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UN panel aims to raise funds for Palestinian refugees

UNITED NATIONS — Officials of the UN Relief and Works Agency held a pledging conference in Manhattan on Monday to raise at least $250 million for the organization charged with caring for 5.3 million Palestinian refugees.

The shortfall, said UNRWA Commissioner General Pierre Krähenbühl and other UN officials, stemmed mainly from the United States’ decision last year to reduce its contribution by 83 percent, a move that he assured journalists during a news conference was not based on the agency’s effectiveness.

He said U.S. officials have so far cut their 2017 contribution of $360 million to $60 million this year, prompting a worldwide appeal as administrators scramble to make up the shortfall.

Farhan Haq, a spokesman for UN Secretary-General Antonio Guterres, said the final fundraising figures were not available Monday night, but that “very positive momentum has been maintained” toward reducing the gap.

The United States in the past has supplied almost one-third of UNRWA’s normal budget of more than $1 billion.

“We cannot afford to allow UNRWA’s vital efforts to falter,” said Guterres, opening the pledging conference. “Failure to provide desperately needed resources comes with a price. More hardship for communities. More desperation for the region. More instability for our world. We need look no further than Gaza to see people who have suffered for too long and whose existence becomes more precarious by the day.”

Guterres, earlier in the day at a debate in the Security Council on the Middle East and North Africa, had identified the Palestinian-Israeli conflict as one of the most volatile hot spots in the region, calling it “central to the Middle Eastern quagmire.”

UNRWA provides comprehensive aid, from education to health care, to Palestinians living in Jordan, Lebanon, Syria, the West Bank and Gaza. The United States has long provided almost 30 percent of its budget, officials said.

Tensions around the Israeli-Palestinian crisis began to reach a boiling point late last year when President Donald Trump decided to move the U.S. embassy in Israel from Tel Aviv to Jerusalem and the UN General Assembly voted overwhelmingly to reject that move.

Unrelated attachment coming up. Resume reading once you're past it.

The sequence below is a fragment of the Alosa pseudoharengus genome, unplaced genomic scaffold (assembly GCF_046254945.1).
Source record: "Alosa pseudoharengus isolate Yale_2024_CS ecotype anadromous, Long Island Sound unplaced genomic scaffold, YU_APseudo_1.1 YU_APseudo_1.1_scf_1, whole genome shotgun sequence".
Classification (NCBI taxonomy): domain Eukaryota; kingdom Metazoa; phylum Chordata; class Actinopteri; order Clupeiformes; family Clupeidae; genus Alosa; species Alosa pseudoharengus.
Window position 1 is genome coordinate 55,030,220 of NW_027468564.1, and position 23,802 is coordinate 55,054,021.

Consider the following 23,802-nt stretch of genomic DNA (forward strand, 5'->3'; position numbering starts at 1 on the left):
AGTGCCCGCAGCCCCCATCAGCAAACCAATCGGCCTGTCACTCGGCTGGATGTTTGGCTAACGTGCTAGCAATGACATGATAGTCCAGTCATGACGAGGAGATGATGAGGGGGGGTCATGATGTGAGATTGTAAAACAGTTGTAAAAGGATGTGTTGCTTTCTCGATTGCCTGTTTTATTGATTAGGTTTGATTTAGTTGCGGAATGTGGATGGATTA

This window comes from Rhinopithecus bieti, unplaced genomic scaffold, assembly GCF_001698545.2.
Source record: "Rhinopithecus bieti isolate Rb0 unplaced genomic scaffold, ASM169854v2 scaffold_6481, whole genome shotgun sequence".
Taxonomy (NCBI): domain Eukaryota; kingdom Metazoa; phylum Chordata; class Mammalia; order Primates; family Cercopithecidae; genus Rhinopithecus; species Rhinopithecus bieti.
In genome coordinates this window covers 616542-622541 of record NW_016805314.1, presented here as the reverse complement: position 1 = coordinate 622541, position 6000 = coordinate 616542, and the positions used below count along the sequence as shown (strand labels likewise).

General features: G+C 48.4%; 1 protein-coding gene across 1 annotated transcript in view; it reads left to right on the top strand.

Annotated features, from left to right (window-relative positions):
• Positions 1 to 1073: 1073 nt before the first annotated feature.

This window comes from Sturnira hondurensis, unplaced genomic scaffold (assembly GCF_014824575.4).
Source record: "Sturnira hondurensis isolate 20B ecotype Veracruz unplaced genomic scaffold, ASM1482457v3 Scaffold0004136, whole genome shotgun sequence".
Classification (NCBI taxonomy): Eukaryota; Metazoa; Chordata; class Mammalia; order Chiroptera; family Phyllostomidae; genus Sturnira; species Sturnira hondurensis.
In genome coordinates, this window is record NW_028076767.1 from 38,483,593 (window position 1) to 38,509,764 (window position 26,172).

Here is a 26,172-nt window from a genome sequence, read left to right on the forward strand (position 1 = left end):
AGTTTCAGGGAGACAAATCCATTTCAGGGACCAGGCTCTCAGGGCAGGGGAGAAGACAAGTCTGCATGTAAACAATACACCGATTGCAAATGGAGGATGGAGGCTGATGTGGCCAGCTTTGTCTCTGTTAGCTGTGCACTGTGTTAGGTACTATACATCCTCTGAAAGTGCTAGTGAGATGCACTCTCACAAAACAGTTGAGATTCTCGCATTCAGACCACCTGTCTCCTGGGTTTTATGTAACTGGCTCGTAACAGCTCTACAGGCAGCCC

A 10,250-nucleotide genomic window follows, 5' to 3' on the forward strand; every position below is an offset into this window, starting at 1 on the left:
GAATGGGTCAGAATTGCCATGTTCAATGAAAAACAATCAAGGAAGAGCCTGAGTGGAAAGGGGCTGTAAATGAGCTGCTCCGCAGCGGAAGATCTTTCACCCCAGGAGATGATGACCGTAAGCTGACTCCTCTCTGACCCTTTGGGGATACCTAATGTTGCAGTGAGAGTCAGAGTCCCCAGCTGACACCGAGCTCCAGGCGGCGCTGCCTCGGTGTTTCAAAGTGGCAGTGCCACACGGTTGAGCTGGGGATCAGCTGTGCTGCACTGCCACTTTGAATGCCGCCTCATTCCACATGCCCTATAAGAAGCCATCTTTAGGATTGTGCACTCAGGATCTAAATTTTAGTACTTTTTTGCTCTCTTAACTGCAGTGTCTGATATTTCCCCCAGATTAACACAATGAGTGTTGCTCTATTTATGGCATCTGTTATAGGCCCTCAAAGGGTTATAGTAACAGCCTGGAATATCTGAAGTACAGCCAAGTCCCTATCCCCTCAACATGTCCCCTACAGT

Palestinian leaders said they were loath to accept a peace plan drafted by the United States since the Trump administration appeared to side with Israel in moving the embassy.

Simmering unrest exploded in May when tens of thousands of Palestinians lined up along the border fence separating Gaza and Israel in a demonstration dubbed the March of Return, which commemorates the 70th anniversary of the removal of Palestinians to make way for the creation of Israel in 1948.

More than 100 Palestinians were killed, most by Israeli gunfire, and thousands injured in the demonstrations over several days in mid-May on May 14, when the United States announced the new embassy had been opened and on the following day, which marks the anniversary.

Hamas, the militant group that governs Gaza, launched rockets into Israel in response, but no injuries were reported from that assault.

Monday’s pledging conference follows a flurry of fundraising activity, including a conference in Rome in March that raised $100 million in funding, another $92 million in self-imposed cuts by the agency itself and the launch of another online campaign, Dignity is Priceless, to solicit private donations.

UN General Assembly President Miroslav Lajčák said UNRWA, which was created in 1949 to alleviate a humanitarian crisis for the expelled Palestinians, should not have lasted this long.

“But the fact is: UNRWA was not set up to last for 70 years,” he said at the conference. “So, we have turned a temporary solution into the status quo. We need to face this reality. And we need to change it. And the only way that can happen is through direct and meaningful talks. And, ultimately, a two-state solution, which allows Israelis and Palestinians to live side-by-side, in peace.”

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